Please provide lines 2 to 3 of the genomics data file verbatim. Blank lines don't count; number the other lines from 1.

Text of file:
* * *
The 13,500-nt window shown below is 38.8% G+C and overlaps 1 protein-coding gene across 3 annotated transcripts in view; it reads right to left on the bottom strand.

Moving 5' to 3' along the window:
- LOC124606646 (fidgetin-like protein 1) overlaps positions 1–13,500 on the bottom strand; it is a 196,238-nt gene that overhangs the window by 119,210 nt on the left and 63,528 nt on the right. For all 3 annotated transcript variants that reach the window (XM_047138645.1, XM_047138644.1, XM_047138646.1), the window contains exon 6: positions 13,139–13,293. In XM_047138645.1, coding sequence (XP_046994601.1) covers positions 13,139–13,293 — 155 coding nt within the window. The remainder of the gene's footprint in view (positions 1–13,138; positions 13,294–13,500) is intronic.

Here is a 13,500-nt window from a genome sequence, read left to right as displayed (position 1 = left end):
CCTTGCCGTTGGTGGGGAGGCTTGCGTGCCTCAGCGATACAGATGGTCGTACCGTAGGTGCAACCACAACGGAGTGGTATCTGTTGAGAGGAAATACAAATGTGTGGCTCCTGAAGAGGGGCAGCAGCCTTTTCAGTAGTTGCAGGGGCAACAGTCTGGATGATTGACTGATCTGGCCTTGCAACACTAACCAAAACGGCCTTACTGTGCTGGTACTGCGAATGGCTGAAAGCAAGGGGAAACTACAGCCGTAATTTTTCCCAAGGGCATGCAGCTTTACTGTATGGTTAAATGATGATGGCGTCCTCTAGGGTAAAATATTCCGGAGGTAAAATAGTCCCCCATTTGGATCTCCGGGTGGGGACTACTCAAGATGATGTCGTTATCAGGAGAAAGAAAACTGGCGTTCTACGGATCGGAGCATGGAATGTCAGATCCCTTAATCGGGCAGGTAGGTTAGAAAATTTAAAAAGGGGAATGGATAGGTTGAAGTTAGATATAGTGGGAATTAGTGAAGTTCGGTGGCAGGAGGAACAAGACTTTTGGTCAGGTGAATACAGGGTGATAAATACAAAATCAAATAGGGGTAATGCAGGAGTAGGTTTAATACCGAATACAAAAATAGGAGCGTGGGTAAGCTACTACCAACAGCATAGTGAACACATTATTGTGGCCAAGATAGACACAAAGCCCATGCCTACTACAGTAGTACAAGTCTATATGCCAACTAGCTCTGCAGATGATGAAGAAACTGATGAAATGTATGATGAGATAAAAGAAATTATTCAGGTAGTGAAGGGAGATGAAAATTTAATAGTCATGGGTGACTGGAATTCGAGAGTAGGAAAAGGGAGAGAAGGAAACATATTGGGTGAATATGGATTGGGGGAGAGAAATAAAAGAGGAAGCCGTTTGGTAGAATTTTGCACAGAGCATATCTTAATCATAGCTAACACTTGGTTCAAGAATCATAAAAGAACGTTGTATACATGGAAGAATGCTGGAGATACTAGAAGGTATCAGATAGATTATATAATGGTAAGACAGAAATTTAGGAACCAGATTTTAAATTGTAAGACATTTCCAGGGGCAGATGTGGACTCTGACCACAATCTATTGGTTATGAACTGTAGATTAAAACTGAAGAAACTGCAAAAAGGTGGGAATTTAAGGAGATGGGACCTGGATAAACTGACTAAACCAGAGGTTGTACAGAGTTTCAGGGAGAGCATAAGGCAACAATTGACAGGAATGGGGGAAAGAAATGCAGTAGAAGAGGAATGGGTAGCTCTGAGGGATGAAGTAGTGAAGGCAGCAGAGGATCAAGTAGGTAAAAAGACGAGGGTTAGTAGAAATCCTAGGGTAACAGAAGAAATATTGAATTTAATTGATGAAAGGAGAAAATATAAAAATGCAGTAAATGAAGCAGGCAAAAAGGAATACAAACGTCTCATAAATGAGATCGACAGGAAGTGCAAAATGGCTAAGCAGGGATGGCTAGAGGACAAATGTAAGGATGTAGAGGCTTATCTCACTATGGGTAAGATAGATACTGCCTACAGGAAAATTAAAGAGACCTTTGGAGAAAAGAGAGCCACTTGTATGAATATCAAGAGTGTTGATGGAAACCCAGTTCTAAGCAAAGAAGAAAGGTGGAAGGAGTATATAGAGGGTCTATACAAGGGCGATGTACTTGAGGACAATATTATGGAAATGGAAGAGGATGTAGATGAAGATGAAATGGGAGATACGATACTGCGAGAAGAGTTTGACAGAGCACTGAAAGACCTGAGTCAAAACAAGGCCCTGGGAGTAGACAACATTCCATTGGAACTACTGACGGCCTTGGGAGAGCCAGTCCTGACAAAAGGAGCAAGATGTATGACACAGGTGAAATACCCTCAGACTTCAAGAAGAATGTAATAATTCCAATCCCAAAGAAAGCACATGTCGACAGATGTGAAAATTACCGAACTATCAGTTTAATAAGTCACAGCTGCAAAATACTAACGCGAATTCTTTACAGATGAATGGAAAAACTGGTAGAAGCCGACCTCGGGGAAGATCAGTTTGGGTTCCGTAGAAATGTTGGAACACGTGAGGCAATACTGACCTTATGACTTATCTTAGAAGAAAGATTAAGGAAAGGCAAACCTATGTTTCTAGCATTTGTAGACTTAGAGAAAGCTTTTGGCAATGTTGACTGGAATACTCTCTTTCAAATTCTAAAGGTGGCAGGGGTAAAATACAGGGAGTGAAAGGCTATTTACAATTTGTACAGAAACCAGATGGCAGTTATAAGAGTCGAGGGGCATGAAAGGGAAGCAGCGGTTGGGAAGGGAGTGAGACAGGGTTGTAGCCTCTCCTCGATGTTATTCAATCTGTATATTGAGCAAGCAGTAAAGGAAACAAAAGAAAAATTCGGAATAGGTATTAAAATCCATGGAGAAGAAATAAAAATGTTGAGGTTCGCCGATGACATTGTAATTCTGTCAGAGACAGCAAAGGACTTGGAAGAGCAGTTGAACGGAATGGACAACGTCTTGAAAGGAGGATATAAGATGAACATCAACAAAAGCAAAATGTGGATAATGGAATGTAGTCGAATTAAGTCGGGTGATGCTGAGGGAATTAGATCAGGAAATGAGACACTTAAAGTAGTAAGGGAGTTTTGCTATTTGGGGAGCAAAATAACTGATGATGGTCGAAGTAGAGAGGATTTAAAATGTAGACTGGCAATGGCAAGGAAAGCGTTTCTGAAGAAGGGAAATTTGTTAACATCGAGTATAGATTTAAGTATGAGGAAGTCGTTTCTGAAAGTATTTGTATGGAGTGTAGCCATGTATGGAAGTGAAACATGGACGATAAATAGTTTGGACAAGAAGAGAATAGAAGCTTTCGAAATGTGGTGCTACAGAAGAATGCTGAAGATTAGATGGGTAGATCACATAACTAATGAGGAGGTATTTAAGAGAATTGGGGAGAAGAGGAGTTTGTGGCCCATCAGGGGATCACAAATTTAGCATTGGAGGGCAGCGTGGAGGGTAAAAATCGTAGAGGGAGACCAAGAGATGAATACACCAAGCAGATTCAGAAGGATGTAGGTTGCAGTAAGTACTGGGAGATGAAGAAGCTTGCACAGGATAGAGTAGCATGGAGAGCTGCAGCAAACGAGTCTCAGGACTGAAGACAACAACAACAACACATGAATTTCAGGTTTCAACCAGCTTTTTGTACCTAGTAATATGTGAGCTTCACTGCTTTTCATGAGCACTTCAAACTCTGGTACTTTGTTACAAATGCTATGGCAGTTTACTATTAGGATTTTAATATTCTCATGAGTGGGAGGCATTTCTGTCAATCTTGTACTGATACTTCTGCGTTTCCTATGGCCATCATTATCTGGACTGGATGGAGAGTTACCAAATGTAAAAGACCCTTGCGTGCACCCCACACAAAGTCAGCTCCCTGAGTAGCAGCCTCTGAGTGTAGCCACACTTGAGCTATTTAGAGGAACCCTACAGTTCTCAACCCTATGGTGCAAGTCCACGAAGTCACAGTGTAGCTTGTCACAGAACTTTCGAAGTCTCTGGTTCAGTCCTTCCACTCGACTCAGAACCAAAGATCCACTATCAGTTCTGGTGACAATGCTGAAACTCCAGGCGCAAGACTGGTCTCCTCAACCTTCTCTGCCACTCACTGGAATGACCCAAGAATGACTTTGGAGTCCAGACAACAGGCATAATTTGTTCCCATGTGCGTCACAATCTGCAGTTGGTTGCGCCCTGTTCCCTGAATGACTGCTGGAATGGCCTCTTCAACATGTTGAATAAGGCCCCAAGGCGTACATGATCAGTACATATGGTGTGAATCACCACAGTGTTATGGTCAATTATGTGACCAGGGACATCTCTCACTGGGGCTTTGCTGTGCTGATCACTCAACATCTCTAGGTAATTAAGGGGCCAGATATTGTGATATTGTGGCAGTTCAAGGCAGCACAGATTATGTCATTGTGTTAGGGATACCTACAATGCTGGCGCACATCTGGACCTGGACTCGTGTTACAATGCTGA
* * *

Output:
Moving 5' to 3' along the window:
- LOC124606646 (fidgetin-like protein 1) overlaps positions 1–13,500 on the bottom strand; it is a 196,238-nt gene that overhangs the window by 119,210 nt on the left and 63,528 nt on the right. For all 3 annotated transcript variants that reach the window (XM_047138645.1, XM_047138644.1, XM_047138646.1), the window contains exon 6: positions 13,139–13,293. In XM_047138645.1, coding sequence (XP_046994601.1) covers positions 13,139–13,293 — 155 coding nt within the window. The remainder of the gene's footprint in view (positions 1–13,138; positions 13,294–13,500) is intronic.